What exactly separates Bob Knight from Mike Rice?
For the uninformed, Mike Rice is essentially a playground bully masquerading as a collegiate basketball coach. Leaked footage from numerous Rutgers practices show Rice patrolling the court, hurling insensitive slurs, basketballs and temper tantrums at his players. The slightest infraction on the part of players was anecdotally enough to set Rice off; his vengeance was enough to cause numerous players to quit. In a quirk of NCAA power management, however, abused players who wanted to escape would have to go to Rice to get approval for their transfers. You can imagine, then, why very few were able to take that route.
When I first watched the leaked videos, I was utterly shocked. Any athlete will tell you that the unhinged, angry and scary coaching mode lies in the arsenal of every single coach, used mainly as a motivating tactic or a change of pace. With Rice, it seemed to be his only mode; his manic antics extended to the court (with his treatment of officials and opposing teams) and even beyond (an ESPN report claims that he even abused kids at a summer camp for coming in to the gym late). I think I speak fairly when I say that the game is no place for such craziness…
And yet, the videos seemed eerily similar to lowlights from the career of the legendary (or notorious, depending on your point of view) Bob Knight. Knight was undoubtedly a brilliant coach, with a sterling win-loss record following him wherever he coached. However, the dark side to the Bob Knight picture was his penchant for abusing players. Over his years at Indiana and Texas Tech, Knight was continually reprimanded for physically and verbally tearing into his players, often with disastrous consequences. In fact, an instance of player abuse was what eventually doomed his coaching career.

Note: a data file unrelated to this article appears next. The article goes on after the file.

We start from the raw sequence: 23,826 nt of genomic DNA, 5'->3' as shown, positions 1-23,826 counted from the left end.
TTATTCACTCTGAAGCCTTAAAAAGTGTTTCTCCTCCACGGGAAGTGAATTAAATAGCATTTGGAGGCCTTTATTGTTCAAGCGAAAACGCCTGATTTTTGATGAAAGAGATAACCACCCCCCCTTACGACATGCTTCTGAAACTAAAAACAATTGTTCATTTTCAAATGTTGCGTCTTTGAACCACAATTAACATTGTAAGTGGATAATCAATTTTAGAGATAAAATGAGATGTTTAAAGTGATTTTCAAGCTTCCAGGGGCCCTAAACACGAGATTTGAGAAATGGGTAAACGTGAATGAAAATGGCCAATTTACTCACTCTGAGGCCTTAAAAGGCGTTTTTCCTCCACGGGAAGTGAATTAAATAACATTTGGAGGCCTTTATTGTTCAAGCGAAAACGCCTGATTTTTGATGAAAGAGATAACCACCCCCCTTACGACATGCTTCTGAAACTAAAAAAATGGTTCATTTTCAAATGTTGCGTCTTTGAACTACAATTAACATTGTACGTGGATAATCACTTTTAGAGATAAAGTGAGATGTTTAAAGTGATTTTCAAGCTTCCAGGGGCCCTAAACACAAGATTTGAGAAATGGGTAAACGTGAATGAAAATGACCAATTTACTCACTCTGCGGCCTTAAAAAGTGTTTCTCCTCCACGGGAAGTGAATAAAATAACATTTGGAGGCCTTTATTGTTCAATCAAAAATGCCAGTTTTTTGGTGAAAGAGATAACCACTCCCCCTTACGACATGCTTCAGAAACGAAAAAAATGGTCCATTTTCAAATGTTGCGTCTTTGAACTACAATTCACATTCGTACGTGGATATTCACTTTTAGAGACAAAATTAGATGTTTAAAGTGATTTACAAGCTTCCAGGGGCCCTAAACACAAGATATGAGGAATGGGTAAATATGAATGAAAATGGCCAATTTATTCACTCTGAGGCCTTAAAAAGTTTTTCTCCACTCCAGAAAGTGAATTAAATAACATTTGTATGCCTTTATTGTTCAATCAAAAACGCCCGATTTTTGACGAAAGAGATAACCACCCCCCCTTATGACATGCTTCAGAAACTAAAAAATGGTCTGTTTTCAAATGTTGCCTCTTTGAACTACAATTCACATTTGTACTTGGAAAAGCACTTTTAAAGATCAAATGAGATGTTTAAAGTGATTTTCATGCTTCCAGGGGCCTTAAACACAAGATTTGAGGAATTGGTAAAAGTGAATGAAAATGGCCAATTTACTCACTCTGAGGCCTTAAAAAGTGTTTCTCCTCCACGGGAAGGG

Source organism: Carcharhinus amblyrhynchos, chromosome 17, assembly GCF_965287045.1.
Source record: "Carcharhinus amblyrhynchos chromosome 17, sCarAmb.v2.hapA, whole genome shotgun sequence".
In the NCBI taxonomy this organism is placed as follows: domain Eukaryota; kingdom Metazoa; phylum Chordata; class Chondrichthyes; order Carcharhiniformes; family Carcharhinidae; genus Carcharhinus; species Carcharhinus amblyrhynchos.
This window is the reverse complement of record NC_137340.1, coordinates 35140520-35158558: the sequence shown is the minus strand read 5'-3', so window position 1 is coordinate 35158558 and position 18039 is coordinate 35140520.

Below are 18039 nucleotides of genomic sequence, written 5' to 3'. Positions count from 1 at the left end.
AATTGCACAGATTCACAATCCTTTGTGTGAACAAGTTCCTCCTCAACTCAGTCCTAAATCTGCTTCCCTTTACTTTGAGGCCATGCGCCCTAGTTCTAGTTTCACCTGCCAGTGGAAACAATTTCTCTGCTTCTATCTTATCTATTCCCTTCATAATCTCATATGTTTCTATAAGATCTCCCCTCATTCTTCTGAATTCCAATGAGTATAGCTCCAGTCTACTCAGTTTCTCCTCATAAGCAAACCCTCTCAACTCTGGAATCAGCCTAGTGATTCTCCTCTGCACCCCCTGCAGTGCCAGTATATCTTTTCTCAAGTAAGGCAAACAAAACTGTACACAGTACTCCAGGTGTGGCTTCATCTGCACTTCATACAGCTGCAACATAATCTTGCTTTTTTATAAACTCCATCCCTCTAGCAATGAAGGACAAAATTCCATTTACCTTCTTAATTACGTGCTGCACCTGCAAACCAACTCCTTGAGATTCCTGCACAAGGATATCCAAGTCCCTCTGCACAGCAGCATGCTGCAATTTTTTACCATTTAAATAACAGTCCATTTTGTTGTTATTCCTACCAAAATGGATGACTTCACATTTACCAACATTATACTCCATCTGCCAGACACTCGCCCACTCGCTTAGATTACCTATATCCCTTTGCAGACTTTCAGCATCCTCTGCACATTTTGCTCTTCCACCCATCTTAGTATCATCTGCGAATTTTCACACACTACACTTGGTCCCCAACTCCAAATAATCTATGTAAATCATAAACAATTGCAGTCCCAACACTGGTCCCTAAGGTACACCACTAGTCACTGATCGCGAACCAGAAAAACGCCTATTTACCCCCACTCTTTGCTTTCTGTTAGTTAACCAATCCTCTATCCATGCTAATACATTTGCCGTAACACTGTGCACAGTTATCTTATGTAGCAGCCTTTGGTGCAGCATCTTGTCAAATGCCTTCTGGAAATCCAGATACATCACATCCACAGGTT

Yet, despite many documented instances of Knight abusing players, up until his final game Knight generally escaped with minimal punishment for his actions. Why does he get a pass when Rice goes down in flames?
Personally, I think it is because deep down, America subscribes to a very Machiavellian view on sports. If a coach gets results and gets his teams to win (which Knight was consistently able to do), then most of the stuff that goes on under his watch is swept under the rug. It is when a coach fails to get results that the transgressions are truly punished. It begs the question whether or not the results of this sordid saga would be different if Rutgers had just played in the Final Four, for example.
More troubling to me is the erosion of the rights of the student-athlete. The NCAA loves to trumpet how much its student-athletes achieve on a yearly basis. However, they routinely gloss over the fact that these athletes are at the complete whim and mercy of their coaches. The coaches determine who gets scholarships, which are for many the only means of affording a higher education.
With the power of the purse comes avenues for all kinds of abuse; the age-old maxim is that absolute power corrupts absolutely. Many athletes get sucked into a cycle from which there is no escape. The inequity when comparing athletes to coaches is startling: Coaches routinely back out of contracts, stab their employers in the back, negotiate in bad faith and act like Mike Rice. Players can do none of these things, for their eligibility and livelihoods are at stake. None of this makes any sense from an outside perspective. But then again, nothing the NCAA does ever makes sense.
In the end, the outrage over Rice (and the inaction of Rutgers AD Tim Pernetti) will resonate for another week and most likely fade away. But the root of the problem—the absolute power in the hands of bully coaches—will not go away until someone (NCAA, I’m looking at you) comes in to intervene. My fear is that it will take something even more dramatic than Rice’s silliness on camera for true change to come about.
Meanwhile, we have the NCAA men’s basketball national championship to neatly distract us from the things that truly matter. Enjoy, everyone.
Vignesh Venkataraman won’t put up with bullies anymore. Join him in his campaign at viggy “at” stanford.edu.